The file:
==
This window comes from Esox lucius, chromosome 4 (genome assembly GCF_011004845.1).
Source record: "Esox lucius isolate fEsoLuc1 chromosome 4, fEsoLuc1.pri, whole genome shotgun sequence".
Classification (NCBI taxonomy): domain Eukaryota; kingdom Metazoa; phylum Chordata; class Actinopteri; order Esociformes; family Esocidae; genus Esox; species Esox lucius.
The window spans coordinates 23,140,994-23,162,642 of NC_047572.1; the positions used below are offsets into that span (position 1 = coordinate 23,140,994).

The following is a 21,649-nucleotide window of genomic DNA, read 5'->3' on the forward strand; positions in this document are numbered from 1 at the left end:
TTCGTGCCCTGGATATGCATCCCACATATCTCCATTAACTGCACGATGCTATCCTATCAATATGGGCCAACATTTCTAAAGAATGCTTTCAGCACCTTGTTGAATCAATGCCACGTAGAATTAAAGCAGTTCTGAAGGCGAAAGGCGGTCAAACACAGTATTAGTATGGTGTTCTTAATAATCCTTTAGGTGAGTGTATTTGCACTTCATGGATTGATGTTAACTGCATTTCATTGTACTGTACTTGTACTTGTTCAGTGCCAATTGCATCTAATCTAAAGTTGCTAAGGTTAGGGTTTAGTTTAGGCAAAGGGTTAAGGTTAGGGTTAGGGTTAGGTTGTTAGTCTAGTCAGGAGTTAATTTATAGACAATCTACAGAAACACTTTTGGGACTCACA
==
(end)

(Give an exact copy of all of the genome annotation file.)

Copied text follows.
This window comes from Esox lucius, chromosome 4 (genome assembly GCF_011004845.1).
Source record: "Esox lucius isolate fEsoLuc1 chromosome 4, fEsoLuc1.pri, whole genome shotgun sequence".
Classification (NCBI taxonomy): domain Eukaryota; kingdom Metazoa; phylum Chordata; class Actinopteri; order Esociformes; family Esocidae; genus Esox; species Esox lucius.
The window spans coordinates 23,140,994-23,162,642 of NC_047572.1; the positions used below are offsets into that span (position 1 = coordinate 23,140,994).

The following is a 21,649-nucleotide window of genomic DNA, read 5'->3' on the forward strand; positions in this document are numbered from 1 at the left end:
TTCGTGCCCTGGATATGCATCCCACATATCTCCATTAACTGCACGATGCTATCCTATCAATATGGGCCAACATTTCTAAAGAATGCTTTCAGCACCTTGTTGAATCAATGCCACGTAGAATTAAAGCAGTTCTGAAGGCGAAAGGCGGTCAAACACAGTATTAGTATGGTGTTCTTAATAATCCTTTAGGTGAGTGTATTTGCACTTCATGGATTGATGTTAACTGCATTTCATTGTACTGTACTTGTACTTGTTCAGTGCCAATTGCATCTAATCTAAAGTTGCTAAGGTTAGGGTTTAGTTTAGGCAAAGGGTTAAGGTTAGGGTTAGGGTTAGGTTGTTAGTCTAGTCAGGAGTTAATTTATAGACAATCTACAGAAACACTTTTGGGACTCACA